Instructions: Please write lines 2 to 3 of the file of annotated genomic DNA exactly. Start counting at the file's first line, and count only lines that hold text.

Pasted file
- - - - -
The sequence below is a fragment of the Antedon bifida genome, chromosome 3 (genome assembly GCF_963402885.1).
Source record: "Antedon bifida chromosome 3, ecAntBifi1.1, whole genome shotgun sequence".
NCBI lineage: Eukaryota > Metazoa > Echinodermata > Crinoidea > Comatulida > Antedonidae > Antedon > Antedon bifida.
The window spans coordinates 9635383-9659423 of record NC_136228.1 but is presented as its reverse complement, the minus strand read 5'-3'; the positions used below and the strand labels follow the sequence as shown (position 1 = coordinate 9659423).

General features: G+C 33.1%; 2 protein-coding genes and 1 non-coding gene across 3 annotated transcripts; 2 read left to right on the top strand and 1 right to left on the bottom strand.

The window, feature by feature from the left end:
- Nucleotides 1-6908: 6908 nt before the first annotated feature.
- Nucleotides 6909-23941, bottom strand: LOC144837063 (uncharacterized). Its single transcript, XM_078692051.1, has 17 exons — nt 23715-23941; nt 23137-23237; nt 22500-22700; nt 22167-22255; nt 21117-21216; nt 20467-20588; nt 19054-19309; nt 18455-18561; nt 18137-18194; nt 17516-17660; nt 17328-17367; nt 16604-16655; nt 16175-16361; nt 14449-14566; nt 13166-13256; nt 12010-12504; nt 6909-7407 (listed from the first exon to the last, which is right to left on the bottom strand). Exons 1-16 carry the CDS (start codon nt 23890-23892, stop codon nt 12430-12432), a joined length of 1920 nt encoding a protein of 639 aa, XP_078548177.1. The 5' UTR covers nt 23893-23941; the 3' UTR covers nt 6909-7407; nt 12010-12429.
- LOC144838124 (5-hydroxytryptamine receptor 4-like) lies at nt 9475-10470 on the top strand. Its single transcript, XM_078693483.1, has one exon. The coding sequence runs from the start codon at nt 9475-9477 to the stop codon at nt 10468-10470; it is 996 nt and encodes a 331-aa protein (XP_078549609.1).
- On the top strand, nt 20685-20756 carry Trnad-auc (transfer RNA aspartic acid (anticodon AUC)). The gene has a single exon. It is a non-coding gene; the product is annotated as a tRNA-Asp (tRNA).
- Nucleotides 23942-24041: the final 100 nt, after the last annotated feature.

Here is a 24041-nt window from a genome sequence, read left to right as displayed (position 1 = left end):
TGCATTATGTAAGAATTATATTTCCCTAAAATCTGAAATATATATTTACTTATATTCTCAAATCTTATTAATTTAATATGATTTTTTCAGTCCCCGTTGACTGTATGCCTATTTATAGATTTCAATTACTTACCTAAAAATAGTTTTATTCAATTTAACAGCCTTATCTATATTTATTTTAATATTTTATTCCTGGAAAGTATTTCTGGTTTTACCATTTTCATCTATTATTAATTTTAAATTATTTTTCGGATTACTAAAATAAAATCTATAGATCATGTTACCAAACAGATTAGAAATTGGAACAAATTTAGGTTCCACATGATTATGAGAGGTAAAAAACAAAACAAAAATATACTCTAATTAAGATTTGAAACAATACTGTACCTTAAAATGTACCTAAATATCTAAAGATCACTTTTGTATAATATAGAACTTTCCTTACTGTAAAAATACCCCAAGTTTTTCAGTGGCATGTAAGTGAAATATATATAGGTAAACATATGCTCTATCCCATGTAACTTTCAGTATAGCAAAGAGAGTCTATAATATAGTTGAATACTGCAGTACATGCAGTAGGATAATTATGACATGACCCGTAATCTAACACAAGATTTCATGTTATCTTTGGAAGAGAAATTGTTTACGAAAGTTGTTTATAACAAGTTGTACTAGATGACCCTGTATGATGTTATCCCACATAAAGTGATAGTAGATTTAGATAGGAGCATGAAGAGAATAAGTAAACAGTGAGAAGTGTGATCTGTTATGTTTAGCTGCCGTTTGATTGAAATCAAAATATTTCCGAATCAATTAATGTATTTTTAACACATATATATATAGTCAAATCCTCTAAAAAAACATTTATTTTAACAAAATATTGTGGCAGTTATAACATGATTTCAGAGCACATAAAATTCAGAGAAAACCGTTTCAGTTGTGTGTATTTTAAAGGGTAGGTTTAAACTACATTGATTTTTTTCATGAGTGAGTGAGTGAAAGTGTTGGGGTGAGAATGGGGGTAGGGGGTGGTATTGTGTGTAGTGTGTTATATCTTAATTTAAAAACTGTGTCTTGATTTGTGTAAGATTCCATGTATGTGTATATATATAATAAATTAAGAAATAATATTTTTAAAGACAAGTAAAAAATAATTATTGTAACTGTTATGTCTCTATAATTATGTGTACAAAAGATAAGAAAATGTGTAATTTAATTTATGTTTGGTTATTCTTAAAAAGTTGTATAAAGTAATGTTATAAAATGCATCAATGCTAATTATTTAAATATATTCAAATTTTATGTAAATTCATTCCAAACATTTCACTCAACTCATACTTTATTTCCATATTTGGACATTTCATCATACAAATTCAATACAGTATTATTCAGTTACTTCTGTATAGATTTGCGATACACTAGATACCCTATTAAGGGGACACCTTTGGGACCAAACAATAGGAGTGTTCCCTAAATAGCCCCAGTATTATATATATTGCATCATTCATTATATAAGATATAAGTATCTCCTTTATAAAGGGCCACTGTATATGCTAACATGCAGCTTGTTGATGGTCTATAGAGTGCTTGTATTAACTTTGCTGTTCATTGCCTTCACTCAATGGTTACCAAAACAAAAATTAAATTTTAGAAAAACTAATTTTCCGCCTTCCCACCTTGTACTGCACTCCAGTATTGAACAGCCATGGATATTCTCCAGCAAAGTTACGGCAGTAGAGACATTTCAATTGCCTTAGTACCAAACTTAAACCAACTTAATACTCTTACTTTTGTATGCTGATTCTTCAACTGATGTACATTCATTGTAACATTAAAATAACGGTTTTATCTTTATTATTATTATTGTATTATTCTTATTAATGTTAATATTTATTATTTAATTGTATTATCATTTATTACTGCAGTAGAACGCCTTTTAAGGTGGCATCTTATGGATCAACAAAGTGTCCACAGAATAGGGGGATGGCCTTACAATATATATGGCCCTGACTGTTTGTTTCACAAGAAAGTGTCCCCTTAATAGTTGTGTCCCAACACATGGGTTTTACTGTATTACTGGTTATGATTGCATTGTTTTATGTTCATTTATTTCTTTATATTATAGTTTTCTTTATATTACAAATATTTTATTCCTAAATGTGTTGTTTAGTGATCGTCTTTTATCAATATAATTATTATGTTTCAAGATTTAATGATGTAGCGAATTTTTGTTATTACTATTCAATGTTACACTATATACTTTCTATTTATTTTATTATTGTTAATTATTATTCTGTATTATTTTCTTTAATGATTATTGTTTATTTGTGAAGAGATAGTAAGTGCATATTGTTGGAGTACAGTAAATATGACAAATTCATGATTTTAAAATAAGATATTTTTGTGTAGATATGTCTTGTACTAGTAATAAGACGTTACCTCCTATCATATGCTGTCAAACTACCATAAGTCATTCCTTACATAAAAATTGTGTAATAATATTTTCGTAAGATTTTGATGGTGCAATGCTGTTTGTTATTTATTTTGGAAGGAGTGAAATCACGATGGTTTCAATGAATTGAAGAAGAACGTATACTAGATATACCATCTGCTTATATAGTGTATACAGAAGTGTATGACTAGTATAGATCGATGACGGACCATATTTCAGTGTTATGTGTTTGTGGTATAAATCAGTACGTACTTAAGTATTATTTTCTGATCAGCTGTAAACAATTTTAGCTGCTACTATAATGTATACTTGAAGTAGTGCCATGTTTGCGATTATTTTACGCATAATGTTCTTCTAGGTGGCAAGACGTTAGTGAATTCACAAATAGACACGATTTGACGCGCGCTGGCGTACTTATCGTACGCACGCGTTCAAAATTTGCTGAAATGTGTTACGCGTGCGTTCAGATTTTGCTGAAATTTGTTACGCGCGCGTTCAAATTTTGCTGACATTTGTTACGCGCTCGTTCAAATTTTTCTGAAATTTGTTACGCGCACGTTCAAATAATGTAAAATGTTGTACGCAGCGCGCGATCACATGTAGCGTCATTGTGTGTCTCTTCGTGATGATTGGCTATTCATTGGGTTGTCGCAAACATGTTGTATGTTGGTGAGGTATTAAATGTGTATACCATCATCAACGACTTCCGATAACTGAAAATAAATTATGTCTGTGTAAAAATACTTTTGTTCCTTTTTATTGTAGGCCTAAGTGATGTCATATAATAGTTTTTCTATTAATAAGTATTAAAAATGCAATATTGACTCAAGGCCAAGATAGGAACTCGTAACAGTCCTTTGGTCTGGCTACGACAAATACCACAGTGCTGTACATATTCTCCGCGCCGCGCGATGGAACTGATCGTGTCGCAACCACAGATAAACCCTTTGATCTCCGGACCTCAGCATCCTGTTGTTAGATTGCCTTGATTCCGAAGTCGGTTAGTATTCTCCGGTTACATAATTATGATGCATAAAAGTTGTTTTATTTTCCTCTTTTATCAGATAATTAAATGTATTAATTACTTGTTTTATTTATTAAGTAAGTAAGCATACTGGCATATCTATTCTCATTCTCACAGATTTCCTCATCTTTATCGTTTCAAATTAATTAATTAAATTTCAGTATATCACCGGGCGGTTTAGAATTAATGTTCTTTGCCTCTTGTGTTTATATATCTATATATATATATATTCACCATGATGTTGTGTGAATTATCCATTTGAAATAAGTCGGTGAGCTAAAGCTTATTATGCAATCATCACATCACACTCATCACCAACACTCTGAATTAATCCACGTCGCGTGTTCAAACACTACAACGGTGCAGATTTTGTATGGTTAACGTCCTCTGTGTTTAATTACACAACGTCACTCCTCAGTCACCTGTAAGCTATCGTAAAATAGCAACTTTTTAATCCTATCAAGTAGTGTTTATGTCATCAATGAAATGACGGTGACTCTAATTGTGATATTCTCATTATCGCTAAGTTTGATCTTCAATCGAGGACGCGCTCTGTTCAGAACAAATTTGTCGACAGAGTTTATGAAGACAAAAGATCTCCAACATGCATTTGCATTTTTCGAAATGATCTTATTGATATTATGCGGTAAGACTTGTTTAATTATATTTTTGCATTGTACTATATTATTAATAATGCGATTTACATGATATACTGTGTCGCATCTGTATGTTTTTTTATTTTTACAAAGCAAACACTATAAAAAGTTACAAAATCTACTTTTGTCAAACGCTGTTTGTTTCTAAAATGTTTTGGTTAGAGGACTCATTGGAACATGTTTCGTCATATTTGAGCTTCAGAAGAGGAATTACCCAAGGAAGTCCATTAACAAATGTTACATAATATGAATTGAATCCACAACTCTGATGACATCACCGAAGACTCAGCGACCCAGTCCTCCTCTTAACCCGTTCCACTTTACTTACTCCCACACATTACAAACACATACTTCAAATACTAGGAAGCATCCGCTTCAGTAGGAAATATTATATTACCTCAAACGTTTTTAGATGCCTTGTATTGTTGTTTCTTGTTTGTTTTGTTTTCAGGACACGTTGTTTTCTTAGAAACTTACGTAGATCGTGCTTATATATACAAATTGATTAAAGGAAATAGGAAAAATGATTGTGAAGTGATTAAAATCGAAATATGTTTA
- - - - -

Source record: "Antedon bifida chromosome 3, ecAntBifi1.1, whole genome shotgun sequence".
NCBI lineage: Eukaryota > Metazoa > Echinodermata > Crinoidea > Comatulida > Antedonidae > Antedon > Antedon bifida.